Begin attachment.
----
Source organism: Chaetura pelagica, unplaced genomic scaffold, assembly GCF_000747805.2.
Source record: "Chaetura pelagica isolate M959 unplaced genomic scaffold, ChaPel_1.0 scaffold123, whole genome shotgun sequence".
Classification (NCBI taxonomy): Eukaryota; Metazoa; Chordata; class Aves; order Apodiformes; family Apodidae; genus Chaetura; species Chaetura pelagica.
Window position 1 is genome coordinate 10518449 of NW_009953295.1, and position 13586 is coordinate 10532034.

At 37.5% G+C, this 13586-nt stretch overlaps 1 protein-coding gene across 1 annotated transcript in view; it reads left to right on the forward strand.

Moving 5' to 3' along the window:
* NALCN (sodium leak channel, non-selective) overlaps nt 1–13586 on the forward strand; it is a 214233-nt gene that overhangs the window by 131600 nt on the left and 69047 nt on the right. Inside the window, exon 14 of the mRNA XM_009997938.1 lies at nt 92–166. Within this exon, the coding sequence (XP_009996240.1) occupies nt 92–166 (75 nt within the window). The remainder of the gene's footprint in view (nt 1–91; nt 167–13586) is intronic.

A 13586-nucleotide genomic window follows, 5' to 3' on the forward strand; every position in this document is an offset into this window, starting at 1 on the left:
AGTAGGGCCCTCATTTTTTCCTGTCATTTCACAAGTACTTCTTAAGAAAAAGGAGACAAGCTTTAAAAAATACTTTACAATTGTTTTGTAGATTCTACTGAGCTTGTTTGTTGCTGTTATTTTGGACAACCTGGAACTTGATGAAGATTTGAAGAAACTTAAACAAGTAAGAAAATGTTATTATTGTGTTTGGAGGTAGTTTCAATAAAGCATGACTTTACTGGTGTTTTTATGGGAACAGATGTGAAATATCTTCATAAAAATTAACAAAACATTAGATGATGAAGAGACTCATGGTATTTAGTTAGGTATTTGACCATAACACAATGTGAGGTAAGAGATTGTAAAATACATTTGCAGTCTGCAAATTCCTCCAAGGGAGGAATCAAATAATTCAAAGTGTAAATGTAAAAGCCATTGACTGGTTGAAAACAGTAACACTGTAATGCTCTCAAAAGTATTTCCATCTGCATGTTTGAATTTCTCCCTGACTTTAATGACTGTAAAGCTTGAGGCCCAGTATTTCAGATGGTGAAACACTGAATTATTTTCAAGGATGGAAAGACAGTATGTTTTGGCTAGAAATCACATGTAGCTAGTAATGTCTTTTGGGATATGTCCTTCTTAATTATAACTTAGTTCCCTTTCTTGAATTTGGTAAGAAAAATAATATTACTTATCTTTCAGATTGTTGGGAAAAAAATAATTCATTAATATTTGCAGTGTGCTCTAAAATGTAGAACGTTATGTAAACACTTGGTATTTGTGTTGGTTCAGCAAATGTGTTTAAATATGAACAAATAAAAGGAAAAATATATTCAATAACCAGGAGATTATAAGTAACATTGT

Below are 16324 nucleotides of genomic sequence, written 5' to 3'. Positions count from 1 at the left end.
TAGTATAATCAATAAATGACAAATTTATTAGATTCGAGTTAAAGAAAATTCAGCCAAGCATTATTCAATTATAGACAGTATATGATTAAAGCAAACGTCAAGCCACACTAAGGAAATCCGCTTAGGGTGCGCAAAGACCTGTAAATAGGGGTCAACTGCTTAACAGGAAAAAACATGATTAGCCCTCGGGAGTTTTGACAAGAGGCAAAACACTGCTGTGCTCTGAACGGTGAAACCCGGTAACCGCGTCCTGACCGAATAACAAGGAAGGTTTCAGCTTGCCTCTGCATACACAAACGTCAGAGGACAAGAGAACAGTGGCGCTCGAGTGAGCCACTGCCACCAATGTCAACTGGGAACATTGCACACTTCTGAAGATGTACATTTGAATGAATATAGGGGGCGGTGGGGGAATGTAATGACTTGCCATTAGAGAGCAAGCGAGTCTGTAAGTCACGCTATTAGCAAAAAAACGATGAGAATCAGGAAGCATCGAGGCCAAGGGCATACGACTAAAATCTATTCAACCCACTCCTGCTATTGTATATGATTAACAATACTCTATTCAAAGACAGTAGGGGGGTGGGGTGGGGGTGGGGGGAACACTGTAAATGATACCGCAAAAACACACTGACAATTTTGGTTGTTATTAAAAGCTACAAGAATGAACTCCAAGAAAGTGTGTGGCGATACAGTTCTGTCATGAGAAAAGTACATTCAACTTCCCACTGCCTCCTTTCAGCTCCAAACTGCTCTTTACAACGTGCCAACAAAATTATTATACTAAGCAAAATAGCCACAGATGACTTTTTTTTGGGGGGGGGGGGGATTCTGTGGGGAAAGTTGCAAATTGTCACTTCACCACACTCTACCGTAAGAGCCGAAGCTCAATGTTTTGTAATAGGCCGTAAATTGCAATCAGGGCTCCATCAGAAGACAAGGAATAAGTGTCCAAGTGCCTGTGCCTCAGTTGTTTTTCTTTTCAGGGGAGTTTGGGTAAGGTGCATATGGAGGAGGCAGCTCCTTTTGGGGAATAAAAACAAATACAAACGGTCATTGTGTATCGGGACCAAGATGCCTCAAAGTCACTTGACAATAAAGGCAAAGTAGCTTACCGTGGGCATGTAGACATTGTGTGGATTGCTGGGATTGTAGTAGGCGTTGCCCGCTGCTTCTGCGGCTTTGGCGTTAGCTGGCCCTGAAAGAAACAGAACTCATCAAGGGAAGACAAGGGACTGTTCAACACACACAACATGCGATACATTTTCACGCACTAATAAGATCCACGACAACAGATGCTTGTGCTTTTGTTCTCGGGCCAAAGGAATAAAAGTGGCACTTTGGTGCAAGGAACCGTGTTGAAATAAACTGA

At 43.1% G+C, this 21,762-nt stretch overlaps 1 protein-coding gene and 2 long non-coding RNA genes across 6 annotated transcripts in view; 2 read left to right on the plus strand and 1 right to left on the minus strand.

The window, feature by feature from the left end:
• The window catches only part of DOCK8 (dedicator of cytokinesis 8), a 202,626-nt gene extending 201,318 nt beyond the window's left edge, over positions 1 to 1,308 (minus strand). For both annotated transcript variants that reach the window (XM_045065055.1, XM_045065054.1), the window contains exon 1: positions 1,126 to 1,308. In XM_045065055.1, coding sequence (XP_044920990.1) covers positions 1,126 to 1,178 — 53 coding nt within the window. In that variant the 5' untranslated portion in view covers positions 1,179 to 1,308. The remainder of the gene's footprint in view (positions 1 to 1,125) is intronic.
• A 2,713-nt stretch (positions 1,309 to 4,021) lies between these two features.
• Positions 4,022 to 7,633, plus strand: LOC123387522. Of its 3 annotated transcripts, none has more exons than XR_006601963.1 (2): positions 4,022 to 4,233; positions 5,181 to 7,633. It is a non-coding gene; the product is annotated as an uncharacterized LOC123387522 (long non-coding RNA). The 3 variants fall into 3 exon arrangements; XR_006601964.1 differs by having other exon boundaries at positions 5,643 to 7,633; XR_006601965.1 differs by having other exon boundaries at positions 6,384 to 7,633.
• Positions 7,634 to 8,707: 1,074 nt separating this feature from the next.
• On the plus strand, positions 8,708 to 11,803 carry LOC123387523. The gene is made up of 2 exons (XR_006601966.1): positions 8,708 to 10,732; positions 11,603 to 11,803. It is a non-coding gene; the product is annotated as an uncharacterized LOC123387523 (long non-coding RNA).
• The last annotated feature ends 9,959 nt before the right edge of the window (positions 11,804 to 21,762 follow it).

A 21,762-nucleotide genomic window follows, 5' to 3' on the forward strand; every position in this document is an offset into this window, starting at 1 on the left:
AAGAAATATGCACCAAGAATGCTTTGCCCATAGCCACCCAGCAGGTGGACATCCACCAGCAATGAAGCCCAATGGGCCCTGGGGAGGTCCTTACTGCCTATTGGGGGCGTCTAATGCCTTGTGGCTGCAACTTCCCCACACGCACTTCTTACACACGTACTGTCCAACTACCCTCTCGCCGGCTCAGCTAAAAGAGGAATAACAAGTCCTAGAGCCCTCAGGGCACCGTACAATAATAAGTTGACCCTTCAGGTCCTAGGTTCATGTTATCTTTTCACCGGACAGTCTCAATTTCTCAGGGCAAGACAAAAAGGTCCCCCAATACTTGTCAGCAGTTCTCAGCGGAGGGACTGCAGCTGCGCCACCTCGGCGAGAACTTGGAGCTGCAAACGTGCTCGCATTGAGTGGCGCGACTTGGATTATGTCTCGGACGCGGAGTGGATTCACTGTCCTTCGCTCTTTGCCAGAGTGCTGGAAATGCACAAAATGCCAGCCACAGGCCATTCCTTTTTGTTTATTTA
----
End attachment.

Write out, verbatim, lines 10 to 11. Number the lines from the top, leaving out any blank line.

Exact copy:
Below are 16324 nucleotides of genomic sequence, written 5' to 3'. Positions count from 1 at the left end.
TAGTATAATCAATAAATGACAAATTTATTAGATTCGAGTTAAAGAAAATTCAGCCAAGCATTATTCAATTATAGACAGTATATGATTAAAGCAAACGTCAAGCCACACTAAGGAAATCCGCTTAGGGTGCGCAAAGACCTGTAAATAGGGGTCAACTGCTTAACAGGAAAAAACATGATTAGCCCTCGGGAGTTTTGACAAGAGGCAAAACACTGCTGTGCTCTGAACGGTGAAACCCGGTAACCGCGTCCTGACCGAATAACAAGGAAGGTTTCAGCTTGCCTCTGCATACACAAACGTCAGAGGACAAGAGAACAGTGGCGCTCGAGTGAGCCACTGCCACCAATGTCAACTGGGAACATTGCACACTTCTGAAGATGTACATTTGAATGAATATAGGGGGCGGTGGGGGAATGTAATGACTTGCCATTAGAGAGCAAGCGAGTCTGTAAGTCACGCTATTAGCAAAAAAACGATGAGAATCAGGAAGCATCGAGGCCAAGGGCATACGACTAAAATCTATTCAACCCACTCCTGCTATTGTATATGATTAACAATACTCTATTCAAAGACAGTAGGGGGGTGGGGTGGGGGTGGGGGGAACACTGTAAATGATACCGCAAAAACACACTGACAATTTTGGTTGTTATTAAAAGCTACAAGAATGAACTCCAAGAAAGTGTGTGGCGATACAGTTCTGTCATGAGAAAAGTACATTCAACTTCCCACTGCCTCCTTTCAGCTCCAAACTGCTCTTTACAACGTGCCAACAAAATTATTATACTAAGCAAAATAGCCACAGATGACTTTTTTTTGGGGGGGGGGGGGATTCTGTGGGGAAAGTTGCAAATTGTCACTTCACCACACTCTACCGTAAGAGCCGAAGCTCAATGTTTTGTAATAGGCCGTAAATTGCAATCAGGGCTCCATCAGAAGACAAGGAATAAGTGTCCAAGTGCCTGTGCCTCAGTTGTTTTTCTTTTCAGGGGAGTTTGGGTAAGGTGCATATGGAGGAGGCAGCTCCTTTTGGGGAATAAAAACAAATACAAACGGTCATTGTGTATCGGGACCAAGATGCCTCAAAGTCACTTGACAATAAAGGCAAAGTAGCTTACCGTGGGCATGTAGACATTGTGTGGATTGCTGGGATTGTAGTAGGCGTTGCCCGCTGCTTCTGCGGCTTTGGCGTTAGCTGGCCCTGAAAGAAACAGAACTCATCAAGGGAAGACAAGGGACTGTTCAACACACACAACATGCGATACATTTTCACGCACTAATAAGATCCACGACAACAGATGCTTGTGCTTTTGTTCTCGGGCCAAAGGAATAAAAGTGGCACTTTGGTGCAAGGAACCGTGTTGAAATAAACTGA